Two types of diffractometer are required in practice: a high-resolution machine with data-collection times of a few hours (or days) for Rietveld structure refinement, and a high-flux machine with data-collection times of a few seconds (or minutes) for kinetics measurements. In both cases, the data-collection rate depends on the product of the flux on the sample, the sample volume, and the solid angle of the detector (Hewat, 1975[link]). The flux on the sample can be increased with a focusing monochromator, the sample volume by using large sample-detector distances or Soller collimators, and the detector solid angle by using a large multidetector.

The focusing monochromator is usually made from horizontal strips of pyrolytic graphite or squashed germanium mounted on a vertically focusing plate 100 to 300 mm high. A large beam can thus be focused on a sample up to 50 mm high. Vertical divergence of 5° or more can be tolerated even for a high-resolution machine; the peak width is only increased (and made asymmetric) far from scattering angles of 90°, where most of the peaks occur. The effect is in any case purely geometrical, and can readily be included in the data analysis (Howard, 1982[link]).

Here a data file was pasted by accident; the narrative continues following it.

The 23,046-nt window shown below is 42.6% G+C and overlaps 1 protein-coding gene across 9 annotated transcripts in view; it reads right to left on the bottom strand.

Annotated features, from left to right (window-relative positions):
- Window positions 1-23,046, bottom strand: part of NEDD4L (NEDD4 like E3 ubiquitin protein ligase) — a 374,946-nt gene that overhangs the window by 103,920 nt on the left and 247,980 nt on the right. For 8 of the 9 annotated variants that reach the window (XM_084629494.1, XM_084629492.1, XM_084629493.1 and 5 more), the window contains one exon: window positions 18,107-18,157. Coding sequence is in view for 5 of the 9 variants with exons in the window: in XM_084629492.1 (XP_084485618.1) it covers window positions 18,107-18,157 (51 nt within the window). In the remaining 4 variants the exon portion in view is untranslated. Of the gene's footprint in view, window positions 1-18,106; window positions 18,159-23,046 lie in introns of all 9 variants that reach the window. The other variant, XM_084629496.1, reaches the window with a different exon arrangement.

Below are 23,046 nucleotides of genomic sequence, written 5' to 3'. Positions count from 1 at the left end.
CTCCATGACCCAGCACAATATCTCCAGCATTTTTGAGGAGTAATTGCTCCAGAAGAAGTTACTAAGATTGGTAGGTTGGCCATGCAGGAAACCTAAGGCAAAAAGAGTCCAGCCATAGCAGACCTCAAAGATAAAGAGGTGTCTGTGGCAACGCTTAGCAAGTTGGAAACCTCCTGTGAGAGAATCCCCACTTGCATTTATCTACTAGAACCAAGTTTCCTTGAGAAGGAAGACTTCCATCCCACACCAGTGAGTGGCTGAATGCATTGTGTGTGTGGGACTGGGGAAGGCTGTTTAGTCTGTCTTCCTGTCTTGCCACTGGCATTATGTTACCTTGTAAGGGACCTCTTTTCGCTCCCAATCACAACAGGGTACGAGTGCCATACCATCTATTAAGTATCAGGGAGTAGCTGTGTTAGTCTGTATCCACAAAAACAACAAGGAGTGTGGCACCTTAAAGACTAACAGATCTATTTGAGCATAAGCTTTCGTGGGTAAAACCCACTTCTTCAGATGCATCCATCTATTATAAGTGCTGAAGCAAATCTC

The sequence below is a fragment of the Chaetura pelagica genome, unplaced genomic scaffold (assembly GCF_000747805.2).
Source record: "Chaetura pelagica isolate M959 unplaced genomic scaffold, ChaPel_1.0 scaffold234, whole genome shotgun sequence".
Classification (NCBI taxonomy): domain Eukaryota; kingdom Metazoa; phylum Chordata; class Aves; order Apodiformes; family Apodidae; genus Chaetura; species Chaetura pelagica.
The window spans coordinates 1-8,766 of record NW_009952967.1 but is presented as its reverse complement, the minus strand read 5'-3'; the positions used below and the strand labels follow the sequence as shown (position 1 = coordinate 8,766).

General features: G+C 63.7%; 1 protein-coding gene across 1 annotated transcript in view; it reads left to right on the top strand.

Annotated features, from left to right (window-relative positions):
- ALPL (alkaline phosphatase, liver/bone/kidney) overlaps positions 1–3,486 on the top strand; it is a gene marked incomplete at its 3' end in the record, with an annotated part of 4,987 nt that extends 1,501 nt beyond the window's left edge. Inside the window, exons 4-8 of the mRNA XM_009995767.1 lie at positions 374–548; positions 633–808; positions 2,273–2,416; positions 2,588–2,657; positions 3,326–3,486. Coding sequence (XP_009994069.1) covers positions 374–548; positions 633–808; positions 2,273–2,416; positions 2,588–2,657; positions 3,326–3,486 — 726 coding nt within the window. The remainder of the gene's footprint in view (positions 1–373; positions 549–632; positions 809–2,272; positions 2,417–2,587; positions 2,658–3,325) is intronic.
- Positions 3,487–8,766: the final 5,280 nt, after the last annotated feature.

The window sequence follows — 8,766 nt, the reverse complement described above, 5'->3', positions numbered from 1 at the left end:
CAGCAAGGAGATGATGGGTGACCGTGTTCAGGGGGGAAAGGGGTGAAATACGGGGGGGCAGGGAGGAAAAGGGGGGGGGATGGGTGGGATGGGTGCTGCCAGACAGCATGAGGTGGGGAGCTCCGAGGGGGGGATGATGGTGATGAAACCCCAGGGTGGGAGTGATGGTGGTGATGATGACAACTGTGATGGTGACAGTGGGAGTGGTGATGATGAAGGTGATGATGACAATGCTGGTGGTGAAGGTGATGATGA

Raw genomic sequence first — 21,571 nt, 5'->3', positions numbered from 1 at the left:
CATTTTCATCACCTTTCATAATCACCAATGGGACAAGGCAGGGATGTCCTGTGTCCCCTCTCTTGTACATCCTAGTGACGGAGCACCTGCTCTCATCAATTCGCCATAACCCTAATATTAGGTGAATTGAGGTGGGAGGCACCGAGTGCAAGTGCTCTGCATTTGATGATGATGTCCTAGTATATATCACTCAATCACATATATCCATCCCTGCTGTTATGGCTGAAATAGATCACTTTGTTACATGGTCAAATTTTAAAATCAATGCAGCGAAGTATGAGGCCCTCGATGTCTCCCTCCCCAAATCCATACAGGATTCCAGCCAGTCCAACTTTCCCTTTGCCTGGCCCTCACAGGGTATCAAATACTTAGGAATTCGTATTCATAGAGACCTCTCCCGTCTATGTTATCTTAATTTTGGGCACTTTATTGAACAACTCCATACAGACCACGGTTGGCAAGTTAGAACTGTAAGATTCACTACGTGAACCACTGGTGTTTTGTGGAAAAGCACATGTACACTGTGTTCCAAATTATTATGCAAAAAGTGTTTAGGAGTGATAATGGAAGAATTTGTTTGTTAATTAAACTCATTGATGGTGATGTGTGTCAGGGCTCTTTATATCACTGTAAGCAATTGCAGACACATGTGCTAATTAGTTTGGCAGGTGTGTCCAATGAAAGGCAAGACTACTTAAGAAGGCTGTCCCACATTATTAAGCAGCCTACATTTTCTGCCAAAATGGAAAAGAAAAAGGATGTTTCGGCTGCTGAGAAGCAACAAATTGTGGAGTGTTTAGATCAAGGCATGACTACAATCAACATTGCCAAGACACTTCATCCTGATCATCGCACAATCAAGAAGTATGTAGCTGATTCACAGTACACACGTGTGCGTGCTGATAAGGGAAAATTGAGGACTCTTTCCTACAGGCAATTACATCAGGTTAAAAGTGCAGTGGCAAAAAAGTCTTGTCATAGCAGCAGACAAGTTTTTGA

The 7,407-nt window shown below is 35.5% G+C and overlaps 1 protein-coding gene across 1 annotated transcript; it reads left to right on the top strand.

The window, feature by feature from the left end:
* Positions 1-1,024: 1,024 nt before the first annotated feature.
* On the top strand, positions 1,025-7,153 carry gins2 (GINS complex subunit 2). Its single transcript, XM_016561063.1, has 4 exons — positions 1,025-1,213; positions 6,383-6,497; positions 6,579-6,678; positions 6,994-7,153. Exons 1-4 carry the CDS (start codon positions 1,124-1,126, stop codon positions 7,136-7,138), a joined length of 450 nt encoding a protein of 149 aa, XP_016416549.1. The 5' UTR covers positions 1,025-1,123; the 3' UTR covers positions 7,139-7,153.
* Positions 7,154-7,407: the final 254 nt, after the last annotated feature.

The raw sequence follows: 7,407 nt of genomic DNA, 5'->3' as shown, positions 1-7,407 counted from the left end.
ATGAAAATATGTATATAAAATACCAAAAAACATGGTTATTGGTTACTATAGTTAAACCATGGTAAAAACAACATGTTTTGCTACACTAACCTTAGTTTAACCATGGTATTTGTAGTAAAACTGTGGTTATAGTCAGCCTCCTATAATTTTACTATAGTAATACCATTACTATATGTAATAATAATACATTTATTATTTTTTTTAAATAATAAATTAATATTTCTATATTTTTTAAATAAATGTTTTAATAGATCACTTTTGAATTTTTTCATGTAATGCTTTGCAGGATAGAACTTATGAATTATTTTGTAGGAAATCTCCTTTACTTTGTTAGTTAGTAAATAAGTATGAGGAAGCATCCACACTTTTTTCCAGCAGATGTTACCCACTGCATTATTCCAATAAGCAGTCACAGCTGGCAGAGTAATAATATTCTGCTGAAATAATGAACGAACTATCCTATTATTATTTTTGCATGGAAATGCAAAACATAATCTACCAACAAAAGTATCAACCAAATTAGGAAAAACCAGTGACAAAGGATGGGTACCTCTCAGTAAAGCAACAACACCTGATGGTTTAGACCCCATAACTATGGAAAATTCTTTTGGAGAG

To increase the wavelength spread Δλ/λ, and hence intensity, monochromator mosaic can be large (20′) even for high resolution, since all wavelengths are focused back into the primary-beam direction at scattering angles equal to the monochromator take-off angle (Fig. 2.4.2.1[link]).

[Figure 2.4.2.1]

Figure 2.4.2.1 | top | pdf |

Schematic drawing of the high-resolution neutron powder diffractometer D2B at ILL, Grenoble.